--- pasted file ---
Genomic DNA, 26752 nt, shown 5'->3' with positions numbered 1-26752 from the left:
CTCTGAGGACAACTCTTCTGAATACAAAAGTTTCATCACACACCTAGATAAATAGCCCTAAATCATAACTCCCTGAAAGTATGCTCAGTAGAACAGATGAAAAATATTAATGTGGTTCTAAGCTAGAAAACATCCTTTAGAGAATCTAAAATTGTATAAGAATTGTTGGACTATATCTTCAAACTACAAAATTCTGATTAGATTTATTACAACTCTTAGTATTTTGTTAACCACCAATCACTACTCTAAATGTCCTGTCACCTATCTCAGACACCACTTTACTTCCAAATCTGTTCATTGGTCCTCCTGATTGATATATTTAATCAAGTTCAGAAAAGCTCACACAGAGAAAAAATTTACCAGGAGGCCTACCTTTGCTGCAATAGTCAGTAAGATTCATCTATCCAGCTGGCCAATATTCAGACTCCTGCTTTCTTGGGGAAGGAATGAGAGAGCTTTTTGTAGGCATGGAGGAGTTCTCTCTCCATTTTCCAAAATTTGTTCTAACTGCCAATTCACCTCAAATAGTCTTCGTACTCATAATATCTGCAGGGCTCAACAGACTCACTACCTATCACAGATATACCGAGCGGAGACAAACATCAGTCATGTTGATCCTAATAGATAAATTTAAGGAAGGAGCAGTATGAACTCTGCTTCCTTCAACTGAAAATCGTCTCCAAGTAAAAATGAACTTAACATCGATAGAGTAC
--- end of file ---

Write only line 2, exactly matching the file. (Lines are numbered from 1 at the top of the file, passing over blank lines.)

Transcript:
CTCTGAGGACAACTCTTCTGAATACAAAAGTTTCATCACACACCTAGATAAATAGCCCTAAATCATAACTCCCTGAAAGTATGCTCAGTAGAACAGATGAAAAATATTAATGTGGTTCTAAGCTAGAAAACATCCTTTAGAGAATCTAAAATTGTATAAGAATTGTTGGACTATATCTTCAAACTACAAAATTCTGATTAGATTTATTACAACTCTTAGTATTTTGTTAACCACCAATCACTACTCTAAATGTCCTGTCACCTATCTCAGACACCACTTTACTTCCAAATCTGTTCATTGGTCCTCCTGATTGATATATTTAATCAAGTTCAGAAAAGCTCACACAGAGAAAAAATTTACCAGGAGGCCTACCTTTGCTGCAATAGTCAGTAAGATTCATCTATCCAGCTGGCCAATATTCAGACTCCTGCTTTCTTGGGGAAGGAATGAGAGAGCTTTTTGTAGGCATGGAGGAGTTCTCTCTCCATTTTCCAAAATTTGTTCTAACTGCCAATTCACCTCAAATAGTCTTCGTACTCATAATATCTGCAGGGCTCAACAGACTCACTACCTATCACAGATATACCGAGCGGAGACAAACATCAGTCATGTTGATCCTAATAGATAAATTTAAGGAAGGAGCAGTATGAACTCTGCTTCCTTCAACTGAAAATCGTCTCCAAGTAAAAATGAACTTAACATCGATAGAGTAC